Full-text · Article · Jan 2013 · BMC Genomics
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    ABSTRACT: This paper reviews important advances that have been made in the past decade for topic modeling of large-scale document network data. Interest in topic modeling is worldwide and touches a number of practical text mining, computer vision and computational biology systems that are important in text summarization, information retrieval, information recommendation, topic detection and tracking, natural scene understanding, human motion categorization and microarray gene expression analysis. The main focus of this review is on the recent advances of topic modeling techniques for document network data. We introduce the four major characteristics of document network data and the current state-of-the-art topic models, with descriptions of what they are, what has been accomplished, and what remains to be done. Document network data contain dynamic, higher-order, multiplex, and distributed structures. Prior efforts on topic models focus on modeling parts of these structures for topic detection and tracking. To handle all document network structures, we discuss a three-dimensional Markov model that solves dynamic, higher-order, multiplex and distributed structures within a unified framework. In addition, we also discuss the integration of three-dimensional Markov models with type-2 fuzzy logic systems for distributed computing with words. Besides document network structure modeling, we also discuss the inference and parameter estimation method in terms of energy minimization for three-dimensional Markov models.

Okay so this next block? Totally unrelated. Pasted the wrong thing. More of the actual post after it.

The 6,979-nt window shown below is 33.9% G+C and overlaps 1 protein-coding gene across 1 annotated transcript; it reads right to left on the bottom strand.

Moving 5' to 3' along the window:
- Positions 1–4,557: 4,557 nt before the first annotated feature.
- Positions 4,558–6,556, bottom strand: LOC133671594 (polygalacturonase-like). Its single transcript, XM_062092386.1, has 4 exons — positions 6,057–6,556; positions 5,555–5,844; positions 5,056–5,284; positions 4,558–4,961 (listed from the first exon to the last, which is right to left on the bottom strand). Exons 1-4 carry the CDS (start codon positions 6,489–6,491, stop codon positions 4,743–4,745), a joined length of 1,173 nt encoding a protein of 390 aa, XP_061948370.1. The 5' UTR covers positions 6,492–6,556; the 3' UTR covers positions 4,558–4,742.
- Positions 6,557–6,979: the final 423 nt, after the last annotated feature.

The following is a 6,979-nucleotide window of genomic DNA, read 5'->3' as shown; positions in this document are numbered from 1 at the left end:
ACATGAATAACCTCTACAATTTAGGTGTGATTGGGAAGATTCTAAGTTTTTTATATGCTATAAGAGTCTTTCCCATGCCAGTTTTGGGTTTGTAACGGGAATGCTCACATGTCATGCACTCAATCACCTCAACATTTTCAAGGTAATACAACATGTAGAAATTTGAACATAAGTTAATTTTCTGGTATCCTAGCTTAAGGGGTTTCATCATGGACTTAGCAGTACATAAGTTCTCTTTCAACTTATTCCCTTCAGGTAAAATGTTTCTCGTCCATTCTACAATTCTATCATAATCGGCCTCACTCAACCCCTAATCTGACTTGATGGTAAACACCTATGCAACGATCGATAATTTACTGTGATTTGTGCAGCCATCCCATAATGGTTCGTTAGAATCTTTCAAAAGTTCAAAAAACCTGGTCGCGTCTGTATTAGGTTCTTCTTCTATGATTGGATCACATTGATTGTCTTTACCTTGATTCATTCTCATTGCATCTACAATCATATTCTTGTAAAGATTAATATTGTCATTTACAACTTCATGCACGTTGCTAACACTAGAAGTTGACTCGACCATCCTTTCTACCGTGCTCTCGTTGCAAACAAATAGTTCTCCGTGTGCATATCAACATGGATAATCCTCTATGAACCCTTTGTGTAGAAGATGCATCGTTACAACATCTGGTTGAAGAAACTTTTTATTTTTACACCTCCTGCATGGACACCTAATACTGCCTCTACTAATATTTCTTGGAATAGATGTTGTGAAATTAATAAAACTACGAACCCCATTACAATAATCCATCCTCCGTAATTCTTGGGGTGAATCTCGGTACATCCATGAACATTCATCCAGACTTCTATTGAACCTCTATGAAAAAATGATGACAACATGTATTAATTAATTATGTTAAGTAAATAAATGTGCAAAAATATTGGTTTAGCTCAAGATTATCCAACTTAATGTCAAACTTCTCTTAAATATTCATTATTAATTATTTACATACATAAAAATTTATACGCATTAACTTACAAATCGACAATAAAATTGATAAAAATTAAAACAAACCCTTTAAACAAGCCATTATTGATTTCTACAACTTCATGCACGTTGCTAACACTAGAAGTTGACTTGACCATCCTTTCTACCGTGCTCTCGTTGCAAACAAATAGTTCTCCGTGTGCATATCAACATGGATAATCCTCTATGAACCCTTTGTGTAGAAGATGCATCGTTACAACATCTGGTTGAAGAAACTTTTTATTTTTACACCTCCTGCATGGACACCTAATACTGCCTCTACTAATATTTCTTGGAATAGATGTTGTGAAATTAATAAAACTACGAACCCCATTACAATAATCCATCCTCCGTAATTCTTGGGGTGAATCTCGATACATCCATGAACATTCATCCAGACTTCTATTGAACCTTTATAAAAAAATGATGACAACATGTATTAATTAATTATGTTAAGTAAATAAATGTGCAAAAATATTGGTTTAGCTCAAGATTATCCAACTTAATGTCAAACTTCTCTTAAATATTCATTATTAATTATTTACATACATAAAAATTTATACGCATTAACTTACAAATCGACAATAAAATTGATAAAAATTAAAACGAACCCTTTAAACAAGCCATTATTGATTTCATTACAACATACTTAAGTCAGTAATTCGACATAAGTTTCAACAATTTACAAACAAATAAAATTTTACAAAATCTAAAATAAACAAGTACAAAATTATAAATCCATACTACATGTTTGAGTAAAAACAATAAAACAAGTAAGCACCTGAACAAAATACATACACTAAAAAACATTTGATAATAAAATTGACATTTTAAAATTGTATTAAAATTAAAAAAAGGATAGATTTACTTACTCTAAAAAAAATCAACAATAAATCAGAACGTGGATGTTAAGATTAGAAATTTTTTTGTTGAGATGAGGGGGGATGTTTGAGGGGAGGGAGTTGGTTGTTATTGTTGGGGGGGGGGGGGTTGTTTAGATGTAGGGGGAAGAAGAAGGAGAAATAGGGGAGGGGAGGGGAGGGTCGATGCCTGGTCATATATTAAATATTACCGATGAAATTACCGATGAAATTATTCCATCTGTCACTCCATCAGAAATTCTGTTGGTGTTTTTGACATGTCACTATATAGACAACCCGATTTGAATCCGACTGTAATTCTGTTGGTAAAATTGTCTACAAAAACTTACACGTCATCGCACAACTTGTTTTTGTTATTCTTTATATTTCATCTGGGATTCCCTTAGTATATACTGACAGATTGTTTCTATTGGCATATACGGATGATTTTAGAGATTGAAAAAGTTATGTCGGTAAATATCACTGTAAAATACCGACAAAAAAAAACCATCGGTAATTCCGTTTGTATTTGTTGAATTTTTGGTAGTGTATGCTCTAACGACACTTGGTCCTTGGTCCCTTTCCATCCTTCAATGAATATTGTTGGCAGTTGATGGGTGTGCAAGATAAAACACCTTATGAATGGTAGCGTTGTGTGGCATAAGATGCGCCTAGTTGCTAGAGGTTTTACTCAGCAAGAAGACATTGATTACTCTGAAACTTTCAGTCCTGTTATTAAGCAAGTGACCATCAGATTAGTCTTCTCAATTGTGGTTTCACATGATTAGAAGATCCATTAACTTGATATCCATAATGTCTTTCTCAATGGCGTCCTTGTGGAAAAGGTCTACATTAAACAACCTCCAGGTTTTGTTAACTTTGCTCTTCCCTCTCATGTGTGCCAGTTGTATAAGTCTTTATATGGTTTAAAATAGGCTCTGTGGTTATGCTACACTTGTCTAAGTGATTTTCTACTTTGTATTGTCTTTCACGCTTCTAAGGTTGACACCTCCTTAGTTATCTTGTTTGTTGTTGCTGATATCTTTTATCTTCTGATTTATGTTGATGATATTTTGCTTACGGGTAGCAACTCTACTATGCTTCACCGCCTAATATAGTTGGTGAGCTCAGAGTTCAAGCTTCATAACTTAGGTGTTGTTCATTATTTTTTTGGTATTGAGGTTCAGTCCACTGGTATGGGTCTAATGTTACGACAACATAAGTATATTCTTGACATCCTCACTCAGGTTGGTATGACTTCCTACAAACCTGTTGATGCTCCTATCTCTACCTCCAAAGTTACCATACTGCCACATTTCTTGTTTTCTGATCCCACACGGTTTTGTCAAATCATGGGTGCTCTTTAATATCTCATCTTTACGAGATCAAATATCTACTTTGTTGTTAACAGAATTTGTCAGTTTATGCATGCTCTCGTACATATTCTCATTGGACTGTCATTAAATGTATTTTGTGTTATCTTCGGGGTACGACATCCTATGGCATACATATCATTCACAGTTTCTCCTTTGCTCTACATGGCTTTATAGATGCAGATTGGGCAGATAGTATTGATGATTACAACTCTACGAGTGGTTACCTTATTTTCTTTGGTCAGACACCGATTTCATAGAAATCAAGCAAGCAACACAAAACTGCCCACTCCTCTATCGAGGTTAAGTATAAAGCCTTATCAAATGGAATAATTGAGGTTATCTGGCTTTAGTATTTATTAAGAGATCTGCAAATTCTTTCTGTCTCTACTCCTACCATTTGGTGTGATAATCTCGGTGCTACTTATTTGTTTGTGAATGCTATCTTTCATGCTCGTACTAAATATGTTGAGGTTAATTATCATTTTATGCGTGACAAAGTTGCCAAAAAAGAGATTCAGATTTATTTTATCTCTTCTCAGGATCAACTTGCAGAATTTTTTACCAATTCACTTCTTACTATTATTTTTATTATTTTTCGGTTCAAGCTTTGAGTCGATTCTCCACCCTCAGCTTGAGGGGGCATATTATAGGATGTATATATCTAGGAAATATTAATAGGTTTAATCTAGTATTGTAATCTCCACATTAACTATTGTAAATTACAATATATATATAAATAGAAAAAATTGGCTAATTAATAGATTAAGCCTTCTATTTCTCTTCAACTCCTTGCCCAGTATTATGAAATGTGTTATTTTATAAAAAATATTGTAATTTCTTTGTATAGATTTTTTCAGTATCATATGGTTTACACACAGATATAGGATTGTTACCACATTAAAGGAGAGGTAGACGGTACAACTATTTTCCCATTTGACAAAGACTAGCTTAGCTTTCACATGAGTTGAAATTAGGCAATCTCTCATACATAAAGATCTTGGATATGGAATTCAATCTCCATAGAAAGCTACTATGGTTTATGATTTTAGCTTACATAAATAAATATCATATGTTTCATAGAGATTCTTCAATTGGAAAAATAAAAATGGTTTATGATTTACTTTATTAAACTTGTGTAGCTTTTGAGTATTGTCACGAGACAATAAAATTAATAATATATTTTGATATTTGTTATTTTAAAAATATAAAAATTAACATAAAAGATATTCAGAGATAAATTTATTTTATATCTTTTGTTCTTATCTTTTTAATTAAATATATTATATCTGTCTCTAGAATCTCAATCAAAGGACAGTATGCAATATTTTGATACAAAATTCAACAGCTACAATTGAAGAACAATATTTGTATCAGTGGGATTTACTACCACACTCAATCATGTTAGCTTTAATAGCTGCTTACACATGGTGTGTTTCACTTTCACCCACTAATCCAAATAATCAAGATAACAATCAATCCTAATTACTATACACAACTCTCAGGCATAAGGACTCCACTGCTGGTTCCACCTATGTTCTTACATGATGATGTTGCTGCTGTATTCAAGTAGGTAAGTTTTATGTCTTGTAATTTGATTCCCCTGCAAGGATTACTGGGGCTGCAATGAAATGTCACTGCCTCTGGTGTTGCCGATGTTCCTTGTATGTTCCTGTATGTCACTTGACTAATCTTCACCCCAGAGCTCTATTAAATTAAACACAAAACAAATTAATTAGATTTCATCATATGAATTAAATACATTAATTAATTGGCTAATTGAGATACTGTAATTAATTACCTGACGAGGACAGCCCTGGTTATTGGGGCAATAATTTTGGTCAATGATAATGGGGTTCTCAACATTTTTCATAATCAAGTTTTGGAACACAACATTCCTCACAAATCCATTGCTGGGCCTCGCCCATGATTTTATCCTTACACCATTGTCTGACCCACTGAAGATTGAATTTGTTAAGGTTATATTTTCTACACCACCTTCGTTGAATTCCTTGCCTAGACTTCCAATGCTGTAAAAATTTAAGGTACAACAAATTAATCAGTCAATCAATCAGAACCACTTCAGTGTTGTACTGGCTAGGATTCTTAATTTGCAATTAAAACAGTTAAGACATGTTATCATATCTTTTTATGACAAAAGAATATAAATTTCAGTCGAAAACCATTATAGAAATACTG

Preview · Article · Dec 2012 · Chinese Journal of Computers
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    Jia Zeng · Zhi-Qiang Liu · Xiao-Qin Cao